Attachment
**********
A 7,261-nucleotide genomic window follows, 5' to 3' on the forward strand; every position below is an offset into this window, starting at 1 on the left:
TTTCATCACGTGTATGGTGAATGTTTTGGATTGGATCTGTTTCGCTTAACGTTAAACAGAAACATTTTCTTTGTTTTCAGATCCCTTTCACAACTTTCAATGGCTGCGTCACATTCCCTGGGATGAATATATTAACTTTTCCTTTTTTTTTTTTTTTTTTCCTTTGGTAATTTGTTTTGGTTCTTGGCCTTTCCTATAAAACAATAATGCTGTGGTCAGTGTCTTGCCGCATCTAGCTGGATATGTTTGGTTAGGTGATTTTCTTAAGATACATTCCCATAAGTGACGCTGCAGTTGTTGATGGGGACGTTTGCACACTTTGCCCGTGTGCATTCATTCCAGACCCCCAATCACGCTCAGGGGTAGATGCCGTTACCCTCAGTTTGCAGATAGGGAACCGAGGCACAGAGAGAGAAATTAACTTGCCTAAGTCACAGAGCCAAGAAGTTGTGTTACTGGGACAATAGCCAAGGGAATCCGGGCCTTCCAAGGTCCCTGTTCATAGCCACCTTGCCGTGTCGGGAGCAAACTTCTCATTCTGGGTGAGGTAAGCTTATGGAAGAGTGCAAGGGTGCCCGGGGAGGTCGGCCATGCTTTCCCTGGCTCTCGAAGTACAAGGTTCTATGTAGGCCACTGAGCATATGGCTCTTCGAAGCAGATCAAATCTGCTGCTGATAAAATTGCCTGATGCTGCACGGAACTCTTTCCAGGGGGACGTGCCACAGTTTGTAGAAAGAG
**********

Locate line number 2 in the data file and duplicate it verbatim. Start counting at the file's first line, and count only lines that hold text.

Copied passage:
TTTCATCACGTGTATGGTGAATGTTTTGGATTGGATCTGTTTCGCTTAACGTTAAACAGAAACATTTTCTTTGTTTTCAGATCCCTTTCACAACTTTCAATGGCTGCGTCACATTCCCTGGGATGAATATATTAACTTTTCCTTTTTTTTTTTTTTTTTTCCTTTGGTAATTTGTTTTGGTTCTTGGCCTTTCCTATAAAACAATAATGCTGTGGTCAGTGTCTTGCCGCATCTAGCTGGATATGTTTGGTTAGGTGATTTTCTTAAGATACATTCCCATAAGTGACGCTGCAGTTGTTGATGGGGACGTTTGCACACTTTGCCCGTGTGCATTCATTCCAGACCCCCAATCACGCTCAGGGGTAGATGCCGTTACCCTCAGTTTGCAGATAGGGAACCGAGGCACAGAGAGAGAAATTAACTTGCCTAAGTCACAGAGCCAAGAAGTTGTGTTACTGGGACAATAGCCAAGGGAATCCGGGCCTTCCAAGGTCCCTGTTCATAGCCACCTTGCCGTGTCGGGAGCAAACTTCTCATTCTGGGTGAGGTAAGCTTATGGAAGAGTGCAAGGGTGCCCGGGGAGGTCGGCCATGCTTTCCCTGGCTCTCGAAGTACAAGGTTCTATGTAGGCCACTGAGCATATGGCTCTTCGAAGCAGATCAAATCTGCTGCTGATAAAATTGCCTGATGCTGCACGGAACTCTTTCCAGGGGGACGTGCCACAGTTTGTAGAAAGAG